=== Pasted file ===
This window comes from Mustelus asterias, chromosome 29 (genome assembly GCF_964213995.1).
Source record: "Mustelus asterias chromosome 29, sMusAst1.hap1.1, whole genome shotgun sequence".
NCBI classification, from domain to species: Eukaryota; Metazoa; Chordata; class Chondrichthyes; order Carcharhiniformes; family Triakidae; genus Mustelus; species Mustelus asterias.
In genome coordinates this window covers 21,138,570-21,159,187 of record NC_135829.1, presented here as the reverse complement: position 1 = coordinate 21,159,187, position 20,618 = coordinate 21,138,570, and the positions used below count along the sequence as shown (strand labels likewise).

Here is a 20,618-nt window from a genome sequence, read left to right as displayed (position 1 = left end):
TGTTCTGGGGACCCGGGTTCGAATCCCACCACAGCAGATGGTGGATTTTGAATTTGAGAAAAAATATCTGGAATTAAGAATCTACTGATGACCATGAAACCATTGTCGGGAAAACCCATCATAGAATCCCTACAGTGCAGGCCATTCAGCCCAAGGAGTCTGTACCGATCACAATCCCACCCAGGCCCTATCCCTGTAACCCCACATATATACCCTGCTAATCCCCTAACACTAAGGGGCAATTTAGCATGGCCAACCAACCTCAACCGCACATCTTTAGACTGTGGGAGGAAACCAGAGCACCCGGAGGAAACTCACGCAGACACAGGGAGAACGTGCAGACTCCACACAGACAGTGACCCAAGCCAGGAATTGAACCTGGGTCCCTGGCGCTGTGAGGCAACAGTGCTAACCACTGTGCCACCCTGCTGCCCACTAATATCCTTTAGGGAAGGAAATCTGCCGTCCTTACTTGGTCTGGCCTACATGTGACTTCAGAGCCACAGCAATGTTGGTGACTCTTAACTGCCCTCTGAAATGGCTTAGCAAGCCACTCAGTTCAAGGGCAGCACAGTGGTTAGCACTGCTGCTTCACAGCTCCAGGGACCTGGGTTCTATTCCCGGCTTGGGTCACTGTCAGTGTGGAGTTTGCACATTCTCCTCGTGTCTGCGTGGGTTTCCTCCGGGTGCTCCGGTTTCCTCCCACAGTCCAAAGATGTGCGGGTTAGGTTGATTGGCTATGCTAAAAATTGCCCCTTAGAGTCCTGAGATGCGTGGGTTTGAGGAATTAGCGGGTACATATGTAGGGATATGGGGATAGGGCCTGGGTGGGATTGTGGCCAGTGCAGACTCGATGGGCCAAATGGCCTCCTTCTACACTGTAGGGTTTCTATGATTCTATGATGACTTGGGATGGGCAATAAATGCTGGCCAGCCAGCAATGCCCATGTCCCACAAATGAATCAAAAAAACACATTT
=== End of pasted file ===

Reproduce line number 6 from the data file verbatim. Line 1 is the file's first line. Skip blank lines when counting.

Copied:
TGTTCTGGGGACCCGGGTTCGAATCCCACCACAGCAGATGGTGGATTTTGAATTTGAGAAAAAATATCTGGAATTAAGAATCTACTGATGACCATGAAACCATTGTCGGGAAAACCCATCATAGAATCCCTACAGTGCAGGCCATTCAGCCCAAGGAGTCTGTACCGATCACAATCCCACCCAGGCCCTATCCCTGTAACCCCACATATATACCCTGCTAATCCCCTAACACTAAGGGGCAATTTAGCATGGCCAACCAACCTCAACCGCACATCTTTAGACTGTGGGAGGAAACCAGAGCACCCGGAGGAAACTCACGCAGACACAGGGAGAACGTGCAGACTCCACACAGACAGTGACCCAAGCCAGGAATTGAACCTGGGTCCCTGGCGCTGTGAGGCAACAGTGCTAACCACTGTGCCACCCTGCTGCCCACTAATATCCTTTAGGGAAGGAAATCTGCCGTCCTTACTTGGTCTGGCCTACATGTGACTTCAGAGCCACAGCAATGTTGGTGACTCTTAACTGCCCTCTGAAATGGCTTAGCAAGCCACTCAGTTCAAGGGCAGCACAGTGGTTAGCACTGCTGCTTCACAGCTCCAGGGACCTGGGTTCTATTCCCGGCTTGGGTCACTGTCAGTGTGGAGTTTGCACATTCTCCTCGTGTCTGCGTGGGTTTCCTCCGGGTGCTCCGGTTTCCTCCCACAGTCCAAAGATGTGCGGGTTAGGTTGATTGGCTATGCTAAAAATTGCCCCTTAGAGTCCTGAGATGCGTGGGTTTGAGGAATTAGCGGGTACATATGTAGGGATATGGGGATAGGGCCTGGGTGGGATTGTGGCCAGTGCAGACTCGATGGGCCAAATGGCCTCCTTCTACACTGTAGGGTTTCTATGATTCTATGATGACTTGGGATGGGCAATAAATGCTGGCCAGCCAGCAATGCCCATGTCCCACAAATGAATCAAAAAAACACATTT